Interviews Music

INTERVIEW: FJØRA Discusses The Release Of “The Sondheim Series” EP!

Highly acclaimed musician, composer, producer, & songwriter, FJØRA (aka Alexandra Petkovski), has unveiled an unparalleled reimagining of Sondheim’s most introspective & unique compositions & influences with the brand new EP, “The Sondheim Series”.

Winner at the 20th Annual Game Audio Network Guild Awards for “Best Original Song” (“Déjà Vu”) & has had compositions featured on multiple platforms & TV series, most recently with the Pretty Little Liars: Original Sin, theme song “Déjà Vu”.

“The Sondheim Series” is a roughly 12-minute music EP, consisting of three pieces: two new arrangements of existing Sondheim works & one original work in the style of Sondheim, entitled “Maybe.”

The music of Stephen Sondheim has connected people all over the world. By creating this tribute to his life’s work on an international scale, by featuring live instrumentalists & choral singers, FJØRA strives to embody this worldwide connection — honouring his life and legacy.

FJØRA has kindly taken the time to speak with Fierce & Fabulous Revolution regarding the latest EP & you can find the full interview below.

Hey FJØRA, thank you so much for this interview. Can you start by telling readers a little bit about yourself?

FJØRA: My pleasure! For sure. I am a music composer, producer, songwriter, multi-instrumentalist and artist from Toronto, Canada. I am fortunate to make music used in Film/TV/Video Games/Advertising spaces. I have a love of orchestral/ cinematic music, have a background as a classically trained pianist, and enjoy telling stories through music generally.

When did you first discover your passion for music?

FJØRA: I think I might’ve been 3 or 4. When I began learning to play the piano, I was hooked. It was fated from the beginning.

Have you always known that you wanted to pursue a career within the music industry?

FJØRA: Yes, pretty much! I considered the idea of entertainment law when I was a bit younger (representing and defending the rights of artists and music creatives is a massively important thing), and was also technically on the track of pursuing becoming a professor of music but I’ve always known that music would be the job. Not even job – lifestyle. Music is the lifestyle.

How would you currently describe your musical style?

FJØRA: I love to create in cinematronic (cinematic electronic), orchestral, contemporary polytextural, hybrid-synth, trailerization, and vocalised sonic spaces.

You have just unveiled an unparalleled reimagining of Sondheim’s introspective and unique compositions in the form of “The Sondheim Series”. How did the idea for this come together?

FJØRA: The music of Stephen Sondheim profoundly touched my life. It’s not such as well of a known fact, but I actually wrote, cast, recorded and produced a full-length musical drawing predominant influence from Sondheim’s musical stylizations during my Master of Music degree program. The concept of the Sondheim Series percolated under the surface of my creative and professional plans for years. I feel that Sondheim’s music and writing changed the landscape for how musicals and music storytelling could look – the idea of embracing the beauty of the “tangent” – the culmination of both dissonance and consonance, underlying tension, throughout a song or piece of music work.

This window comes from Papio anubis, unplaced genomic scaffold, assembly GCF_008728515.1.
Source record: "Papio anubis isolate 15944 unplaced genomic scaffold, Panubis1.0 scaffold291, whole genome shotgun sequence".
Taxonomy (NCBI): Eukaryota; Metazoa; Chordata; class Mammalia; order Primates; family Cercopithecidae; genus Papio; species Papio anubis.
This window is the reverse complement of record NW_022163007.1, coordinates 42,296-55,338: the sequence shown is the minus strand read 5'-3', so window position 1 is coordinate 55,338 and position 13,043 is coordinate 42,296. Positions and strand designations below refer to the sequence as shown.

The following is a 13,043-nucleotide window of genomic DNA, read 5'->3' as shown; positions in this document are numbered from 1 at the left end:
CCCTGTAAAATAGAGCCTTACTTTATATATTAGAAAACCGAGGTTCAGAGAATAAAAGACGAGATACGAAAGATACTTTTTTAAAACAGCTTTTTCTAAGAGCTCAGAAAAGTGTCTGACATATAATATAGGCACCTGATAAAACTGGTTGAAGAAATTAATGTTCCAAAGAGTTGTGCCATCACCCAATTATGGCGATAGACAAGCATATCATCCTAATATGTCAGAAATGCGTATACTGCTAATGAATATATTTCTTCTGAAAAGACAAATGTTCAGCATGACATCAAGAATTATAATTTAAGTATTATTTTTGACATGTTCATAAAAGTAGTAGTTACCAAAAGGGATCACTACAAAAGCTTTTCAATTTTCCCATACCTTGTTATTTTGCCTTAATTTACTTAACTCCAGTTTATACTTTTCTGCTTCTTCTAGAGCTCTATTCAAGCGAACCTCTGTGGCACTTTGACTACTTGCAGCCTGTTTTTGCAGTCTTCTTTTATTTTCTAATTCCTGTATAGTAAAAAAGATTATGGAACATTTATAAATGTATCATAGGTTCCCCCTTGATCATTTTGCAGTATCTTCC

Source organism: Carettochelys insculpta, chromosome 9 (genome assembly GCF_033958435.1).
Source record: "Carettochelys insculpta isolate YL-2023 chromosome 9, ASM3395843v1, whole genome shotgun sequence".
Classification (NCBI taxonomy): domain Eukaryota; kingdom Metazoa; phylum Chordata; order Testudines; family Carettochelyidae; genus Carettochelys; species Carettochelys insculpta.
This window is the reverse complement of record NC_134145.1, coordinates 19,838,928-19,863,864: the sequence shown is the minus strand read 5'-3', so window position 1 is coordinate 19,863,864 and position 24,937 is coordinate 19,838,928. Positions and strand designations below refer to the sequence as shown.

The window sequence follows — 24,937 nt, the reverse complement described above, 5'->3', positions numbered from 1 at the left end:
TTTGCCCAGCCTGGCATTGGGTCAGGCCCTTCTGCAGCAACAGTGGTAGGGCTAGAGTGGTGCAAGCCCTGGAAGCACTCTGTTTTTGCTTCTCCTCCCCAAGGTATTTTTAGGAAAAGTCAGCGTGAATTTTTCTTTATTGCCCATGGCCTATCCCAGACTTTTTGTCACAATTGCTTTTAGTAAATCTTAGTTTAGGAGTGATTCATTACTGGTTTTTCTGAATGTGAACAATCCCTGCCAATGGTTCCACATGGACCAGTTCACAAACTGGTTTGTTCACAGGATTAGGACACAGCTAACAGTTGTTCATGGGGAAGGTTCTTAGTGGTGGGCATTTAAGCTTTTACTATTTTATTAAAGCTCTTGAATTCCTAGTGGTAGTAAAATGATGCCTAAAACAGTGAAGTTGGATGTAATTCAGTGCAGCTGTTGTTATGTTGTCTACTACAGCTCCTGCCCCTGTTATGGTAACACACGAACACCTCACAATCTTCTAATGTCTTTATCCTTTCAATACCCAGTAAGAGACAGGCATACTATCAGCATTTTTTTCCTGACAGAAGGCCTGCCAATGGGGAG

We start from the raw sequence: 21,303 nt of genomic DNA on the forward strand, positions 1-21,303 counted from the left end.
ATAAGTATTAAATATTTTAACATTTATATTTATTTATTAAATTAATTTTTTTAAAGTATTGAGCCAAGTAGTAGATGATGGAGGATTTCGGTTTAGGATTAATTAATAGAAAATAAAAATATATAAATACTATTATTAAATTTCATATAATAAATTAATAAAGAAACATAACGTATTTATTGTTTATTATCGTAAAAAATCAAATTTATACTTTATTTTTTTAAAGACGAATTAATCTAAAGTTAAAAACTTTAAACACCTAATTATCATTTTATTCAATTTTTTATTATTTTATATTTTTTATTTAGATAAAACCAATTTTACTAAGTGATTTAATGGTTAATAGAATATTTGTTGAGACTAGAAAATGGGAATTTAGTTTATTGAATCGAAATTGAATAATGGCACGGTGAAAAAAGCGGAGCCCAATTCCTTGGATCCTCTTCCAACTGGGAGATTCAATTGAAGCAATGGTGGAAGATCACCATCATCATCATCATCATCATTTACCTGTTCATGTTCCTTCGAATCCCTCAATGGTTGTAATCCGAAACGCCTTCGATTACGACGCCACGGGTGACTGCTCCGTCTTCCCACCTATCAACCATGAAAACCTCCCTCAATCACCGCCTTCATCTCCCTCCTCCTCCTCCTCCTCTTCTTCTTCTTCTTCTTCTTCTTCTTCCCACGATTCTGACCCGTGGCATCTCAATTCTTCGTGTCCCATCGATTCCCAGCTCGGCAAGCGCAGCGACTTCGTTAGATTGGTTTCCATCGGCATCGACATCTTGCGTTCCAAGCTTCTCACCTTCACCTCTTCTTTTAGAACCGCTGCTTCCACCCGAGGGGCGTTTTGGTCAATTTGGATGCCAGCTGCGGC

Stephen Sondheim’s passing on November 26, 2021, was terribly sad, but it also ultimately acted as a catalyst – illuminating the importance of putting into motion this idea that had been ruminating with me for some time. It was with this intention of honouring Sondheim’s life and legacy in any way that I could which fuelled my decision to fund the entire project from its initial inception. The music of Stephen Sondheim has connected people all over the world. By creating this tribute to his life’s work on an international scale, employing live instrumentalists and choral singers, I strive to embody this worldwide connection.

The EP includes two new arrangements of existing Sondheim works & one original work in the style of Sondheim. What inspired you to choose these two Sondheim songs for the EP?

FJØRA: “Giants in the Sky” was the first piece that I decided to reimagine apart of the Sondheim Series; originally composed and written by Stephen Sondheim a part of the musical “Into The Woods,” it’s one of the first Sondheim songs that really gripped me early on in life…embodying all the harmonic, melodic, rhythmic, and lyrical “Sondheim signatures” that demonstrates that there is immense beauty in the creative “tangent.” “Giants in the Sky” is the quintessential dreamer’s song: an ode to the child who craves adventure, the unknown, and climbing the beanstalk to a new, foreign land. This is one of the first Sondheim songs I heard that profoundly touched me and impacted me on an emotional level.